Tracing consequences both seen and unseen.
Christine HarbinThe Lesson Applied to My Car Window
Posted at 9:22 am on March 26, 2010, by Christine Harbin

On Monday I experienced Bastiat’s parable of the broken window in the most literal sense: somebody smashed the front passenger window on my car while it was parked in the (gated!) lot at my apartment. I played in the role of the storekeeper whose window was broken, and I can attest that no wealth was created for myself or the Saint Louis community.

Ce qu'on voit!

In chapter 2 of Economics in One Lesson, Henry Hazlitt explains:

Instead of having a window and $250 he now has merely a window. Or, as he was planning to buy the suit that very afternoon, instead of having both a window and a suit he must be content with the window and no suit.

When I went to bed that night, I had a passenger car window again, but I was about $500 poorer. In addition to the $250 that I spent on replacing the car window, I will have to pay to replace the items that were stolen too, including: a 16 GB ipod Touch ($250), a universal car phone charger ($18), ipod case ($15), the cost of gas for driving to auto glass changer, and lost productivity. Like the storekeeper, I have to be content with the window only.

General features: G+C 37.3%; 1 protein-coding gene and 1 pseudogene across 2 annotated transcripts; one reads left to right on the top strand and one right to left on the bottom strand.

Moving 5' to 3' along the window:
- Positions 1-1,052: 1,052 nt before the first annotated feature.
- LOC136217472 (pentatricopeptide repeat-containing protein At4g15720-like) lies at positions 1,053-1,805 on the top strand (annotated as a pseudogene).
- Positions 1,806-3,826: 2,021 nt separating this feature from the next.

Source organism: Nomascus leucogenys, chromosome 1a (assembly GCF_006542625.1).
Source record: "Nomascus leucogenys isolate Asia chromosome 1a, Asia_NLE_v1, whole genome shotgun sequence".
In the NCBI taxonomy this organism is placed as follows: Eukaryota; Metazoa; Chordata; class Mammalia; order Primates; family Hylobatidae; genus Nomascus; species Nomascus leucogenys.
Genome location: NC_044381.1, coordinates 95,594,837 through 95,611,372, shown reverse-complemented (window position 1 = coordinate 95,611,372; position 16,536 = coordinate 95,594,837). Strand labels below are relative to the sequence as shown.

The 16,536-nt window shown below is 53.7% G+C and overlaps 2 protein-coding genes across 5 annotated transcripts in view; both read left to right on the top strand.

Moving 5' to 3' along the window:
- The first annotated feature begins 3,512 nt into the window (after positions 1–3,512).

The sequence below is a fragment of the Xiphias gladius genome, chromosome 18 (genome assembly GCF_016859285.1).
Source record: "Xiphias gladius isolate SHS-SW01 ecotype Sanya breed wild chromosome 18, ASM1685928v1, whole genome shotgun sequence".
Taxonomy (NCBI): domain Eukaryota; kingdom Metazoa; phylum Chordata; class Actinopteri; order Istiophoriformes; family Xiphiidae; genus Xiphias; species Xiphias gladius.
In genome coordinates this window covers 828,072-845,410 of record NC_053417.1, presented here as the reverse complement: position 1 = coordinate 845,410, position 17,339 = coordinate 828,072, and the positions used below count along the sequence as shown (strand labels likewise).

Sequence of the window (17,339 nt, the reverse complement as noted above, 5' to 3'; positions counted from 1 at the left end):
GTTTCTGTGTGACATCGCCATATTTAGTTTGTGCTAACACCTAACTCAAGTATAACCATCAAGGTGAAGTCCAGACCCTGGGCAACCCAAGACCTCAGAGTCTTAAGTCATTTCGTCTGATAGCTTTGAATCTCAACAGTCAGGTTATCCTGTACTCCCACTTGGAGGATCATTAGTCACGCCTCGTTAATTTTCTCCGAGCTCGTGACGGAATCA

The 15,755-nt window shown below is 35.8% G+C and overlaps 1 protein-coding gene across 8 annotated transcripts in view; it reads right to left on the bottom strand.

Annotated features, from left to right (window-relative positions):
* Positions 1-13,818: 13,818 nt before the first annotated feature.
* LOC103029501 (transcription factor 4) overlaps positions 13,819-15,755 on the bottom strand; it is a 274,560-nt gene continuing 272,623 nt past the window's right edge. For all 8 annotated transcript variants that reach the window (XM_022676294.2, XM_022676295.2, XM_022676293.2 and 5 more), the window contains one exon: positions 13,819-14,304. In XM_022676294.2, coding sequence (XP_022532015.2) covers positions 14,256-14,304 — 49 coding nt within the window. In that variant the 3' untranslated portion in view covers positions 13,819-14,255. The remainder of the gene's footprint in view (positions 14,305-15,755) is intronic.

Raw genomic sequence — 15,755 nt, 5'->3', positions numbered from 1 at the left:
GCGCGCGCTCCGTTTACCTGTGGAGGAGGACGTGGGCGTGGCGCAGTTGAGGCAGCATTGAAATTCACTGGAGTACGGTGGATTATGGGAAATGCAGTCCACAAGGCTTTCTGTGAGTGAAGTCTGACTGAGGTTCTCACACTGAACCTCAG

If we think of him as a part of the community, the community has lost a new suit that might otherwise have come into being, and is just that much poorer.

In my case, the Saint Louis community lost an Apple iPad that would otherwise have been bought. Ce qu’on ne voit pas. If I didn’t have to pay to replace that window, I would have used the money to buy one. Or, I could have saved the money in my bank account, where it would generate interest, and I would spend it at a later date. I cannot spend the money that I spend at the window repair shop in any other way.

Some people would argue that, had nobody broken my window, the window repairer would be out of a job. This is fallacious because it ignores the fact that the window repairer could develop skills or apply his existing skills to a different activity that would actually encourage productive economic growth. He could work at an Apple store, for example, and sell me an iPad.


Filed under: Economic Theory, Unintended Consequences
Comments: 1 Comment
 

1 Comment »

  1. Or the repairman could focus on repairing windows that were broken accidentally.

    Comment by Sarah Brodsky — March 26, 2010 @ 11:06 am

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Henry Hazlitt"[T]he whole of economics can be reduced to a single lesson, and that lesson can be reduced to a single sentence. The art of economics consists in looking not merely at the immediate but at the longer effects of any act or policy; it consists in tracing the consequences of that policy not merely for one group but for all groups."
Henry Hazlitt, Economics in One Lesson
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